By Carolyn Schultz Eggert
Although about 50 percent of law school student bodies are comprised of women, life after graduation is a different story, according to a panel of Suffolk Law female graduates who gathered for Suffolk Law’s Women’s Leadership Academy.
“How have opportunities for women in law evolved?” asked Professor Renee M. Landers, who led the panel discussion in late October. “Is success still defined by how well women juggle demanding jobs and the complex needs of their families?”
The panelists included graduates at all stages of their careers—from a recent graduate who works as a tax associate to the former Secretary of State for New Jersey who received her law degree nearly 40 years ago.
Each had a very different story about life with a Suffolk Law degree.
“When I graduated from Suffolk Law back in the 70s, I was one of very few women with a law degree but this did not discourage me,” said former New Jersey Secretary of State Nina Wells JD ’76. “As a corporate lawyer, I was thrilled to hire four women. When I was introduced to a male client who would not speak to me because he was so appalled to see a woman…a black woman attorney, I still had hope. I hoped that things would be better by the time my children entered the workforce. I had expected that 50 percent of all lawyers would be women.”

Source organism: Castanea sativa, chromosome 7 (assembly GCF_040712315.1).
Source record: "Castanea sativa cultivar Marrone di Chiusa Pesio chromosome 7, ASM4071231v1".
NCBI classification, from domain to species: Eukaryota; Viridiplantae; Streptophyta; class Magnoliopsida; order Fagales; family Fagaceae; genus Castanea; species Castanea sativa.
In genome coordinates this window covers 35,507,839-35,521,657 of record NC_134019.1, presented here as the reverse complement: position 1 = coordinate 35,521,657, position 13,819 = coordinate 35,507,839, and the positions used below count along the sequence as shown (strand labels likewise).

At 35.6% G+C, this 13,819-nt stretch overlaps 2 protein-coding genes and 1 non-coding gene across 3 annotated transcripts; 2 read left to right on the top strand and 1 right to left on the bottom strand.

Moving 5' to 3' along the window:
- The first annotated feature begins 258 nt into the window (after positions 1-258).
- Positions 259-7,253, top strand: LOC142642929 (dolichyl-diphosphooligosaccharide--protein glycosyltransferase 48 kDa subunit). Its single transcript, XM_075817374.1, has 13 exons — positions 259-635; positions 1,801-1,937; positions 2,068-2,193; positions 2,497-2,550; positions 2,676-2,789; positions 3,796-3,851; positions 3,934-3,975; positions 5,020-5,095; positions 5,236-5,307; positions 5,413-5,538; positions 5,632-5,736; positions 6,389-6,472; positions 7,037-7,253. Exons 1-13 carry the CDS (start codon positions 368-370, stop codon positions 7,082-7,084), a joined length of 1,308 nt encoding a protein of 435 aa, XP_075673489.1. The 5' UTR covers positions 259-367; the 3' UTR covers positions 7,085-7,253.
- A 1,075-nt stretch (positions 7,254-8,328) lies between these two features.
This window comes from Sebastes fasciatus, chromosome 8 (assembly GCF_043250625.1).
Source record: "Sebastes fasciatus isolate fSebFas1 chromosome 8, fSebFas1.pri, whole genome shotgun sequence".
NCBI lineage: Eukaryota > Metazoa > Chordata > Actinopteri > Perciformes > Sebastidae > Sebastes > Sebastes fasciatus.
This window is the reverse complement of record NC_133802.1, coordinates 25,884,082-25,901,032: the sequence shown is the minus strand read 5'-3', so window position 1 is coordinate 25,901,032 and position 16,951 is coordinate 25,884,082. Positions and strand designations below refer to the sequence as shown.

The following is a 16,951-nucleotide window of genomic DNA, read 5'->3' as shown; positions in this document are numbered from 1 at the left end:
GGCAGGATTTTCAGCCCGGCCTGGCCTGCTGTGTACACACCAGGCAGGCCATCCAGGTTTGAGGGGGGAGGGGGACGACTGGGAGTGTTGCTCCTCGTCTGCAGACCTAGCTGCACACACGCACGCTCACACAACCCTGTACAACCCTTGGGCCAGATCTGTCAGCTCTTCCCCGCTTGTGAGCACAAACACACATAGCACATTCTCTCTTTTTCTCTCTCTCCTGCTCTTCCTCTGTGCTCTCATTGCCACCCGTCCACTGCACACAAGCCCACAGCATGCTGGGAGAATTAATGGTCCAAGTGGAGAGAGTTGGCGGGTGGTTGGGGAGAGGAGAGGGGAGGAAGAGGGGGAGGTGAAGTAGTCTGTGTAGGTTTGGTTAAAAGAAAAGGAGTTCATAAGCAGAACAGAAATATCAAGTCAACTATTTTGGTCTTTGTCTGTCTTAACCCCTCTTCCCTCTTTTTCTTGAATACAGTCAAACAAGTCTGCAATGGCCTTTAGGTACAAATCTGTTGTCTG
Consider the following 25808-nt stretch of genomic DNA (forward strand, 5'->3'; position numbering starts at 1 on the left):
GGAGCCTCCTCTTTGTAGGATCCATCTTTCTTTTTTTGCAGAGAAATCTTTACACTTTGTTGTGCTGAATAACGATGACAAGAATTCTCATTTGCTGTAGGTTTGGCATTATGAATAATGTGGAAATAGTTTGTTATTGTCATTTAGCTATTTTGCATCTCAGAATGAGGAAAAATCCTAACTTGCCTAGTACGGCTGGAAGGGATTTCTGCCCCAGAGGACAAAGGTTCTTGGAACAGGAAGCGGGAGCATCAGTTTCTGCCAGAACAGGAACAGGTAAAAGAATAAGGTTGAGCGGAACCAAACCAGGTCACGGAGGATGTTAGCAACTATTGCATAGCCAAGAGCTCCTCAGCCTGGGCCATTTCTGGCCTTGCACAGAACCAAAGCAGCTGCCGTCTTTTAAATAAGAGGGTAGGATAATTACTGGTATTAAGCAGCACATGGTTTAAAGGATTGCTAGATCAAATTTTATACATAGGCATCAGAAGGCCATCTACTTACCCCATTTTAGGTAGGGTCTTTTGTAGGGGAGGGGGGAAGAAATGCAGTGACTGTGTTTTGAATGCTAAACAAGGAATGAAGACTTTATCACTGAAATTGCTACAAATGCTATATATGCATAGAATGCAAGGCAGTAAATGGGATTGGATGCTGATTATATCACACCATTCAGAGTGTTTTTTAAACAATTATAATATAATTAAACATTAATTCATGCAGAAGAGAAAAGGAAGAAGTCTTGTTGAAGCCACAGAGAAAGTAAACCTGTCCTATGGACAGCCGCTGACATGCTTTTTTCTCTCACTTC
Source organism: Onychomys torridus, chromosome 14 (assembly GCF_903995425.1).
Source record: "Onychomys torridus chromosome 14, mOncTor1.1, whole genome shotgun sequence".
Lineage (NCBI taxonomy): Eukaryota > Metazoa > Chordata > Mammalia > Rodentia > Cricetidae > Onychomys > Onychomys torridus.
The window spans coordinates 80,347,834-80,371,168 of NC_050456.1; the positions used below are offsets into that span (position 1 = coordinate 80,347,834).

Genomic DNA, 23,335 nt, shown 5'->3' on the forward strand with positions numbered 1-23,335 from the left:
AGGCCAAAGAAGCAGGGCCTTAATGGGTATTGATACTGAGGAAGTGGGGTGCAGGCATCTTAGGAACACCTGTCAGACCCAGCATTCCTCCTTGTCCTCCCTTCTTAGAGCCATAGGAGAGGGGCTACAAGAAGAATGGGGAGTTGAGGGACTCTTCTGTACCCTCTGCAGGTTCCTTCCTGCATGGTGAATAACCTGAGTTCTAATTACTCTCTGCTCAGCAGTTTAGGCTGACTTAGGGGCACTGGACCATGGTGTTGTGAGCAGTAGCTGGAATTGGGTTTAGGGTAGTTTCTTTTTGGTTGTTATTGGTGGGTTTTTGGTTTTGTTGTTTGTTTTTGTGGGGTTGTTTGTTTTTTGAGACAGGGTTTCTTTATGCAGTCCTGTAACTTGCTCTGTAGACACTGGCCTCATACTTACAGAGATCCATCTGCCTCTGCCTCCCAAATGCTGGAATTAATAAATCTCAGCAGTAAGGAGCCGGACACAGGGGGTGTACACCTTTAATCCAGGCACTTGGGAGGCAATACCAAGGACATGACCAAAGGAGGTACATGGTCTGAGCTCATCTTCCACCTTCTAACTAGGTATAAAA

Wells’ expectation has not come true, Landers told attendees. Women represent 33.3 percent of all lawyers, Landers said, quoting the American Bar’s Commission on Women in the Profession.
“I am fortunate to be a lawyer,” Wells said. “This is what I have always wanted and I’ve always told myself that I’m going to make it happen, even if it isn’t easy.”
Joan Vennochi JD’84, described a very different path after graduation. She writes a column for the Boston Globe about national and local politics and issues relating to business, law and culture.
“The numbers don’t surprise me,” Vennochi said. “It isn’t always a question about the system working against women. I throw this out as a person who has tried to write about instances of injustice. The issue is not about why women can’t have it all. Instead, it is how do we survive working and keeping our families together?”
Stephani Hildebrandt JD ’00 is an attorney at Sutherland Asbill & Brennan and president of the Alumni Board of Directors at Suffolk Law.
“I have been fortunate in my career, because I have never felt discriminated against or held back because I am a woman,” Hildebrandt said. “I see change in the work place. There are efforts to create events that teach us how to have it all—family as well as career. I see management making an effort to increase diversity in gender and race. I also see women promoted to leadership positions.”
More recent graduate Elke Trilla-Perkuhn JD ’12 said that as she launches her career, female mentors are more important than ever.
“There needs to be more support from women for women in the workplace,” said Trilla-Perkuhn, a tax associate at Ernst & Young. “I want to meet women who have done it and can say, ‘Yes, this is hard, but keep going.’ Talk to me about personal branding and strategy so that I can add value and move forward in my career.”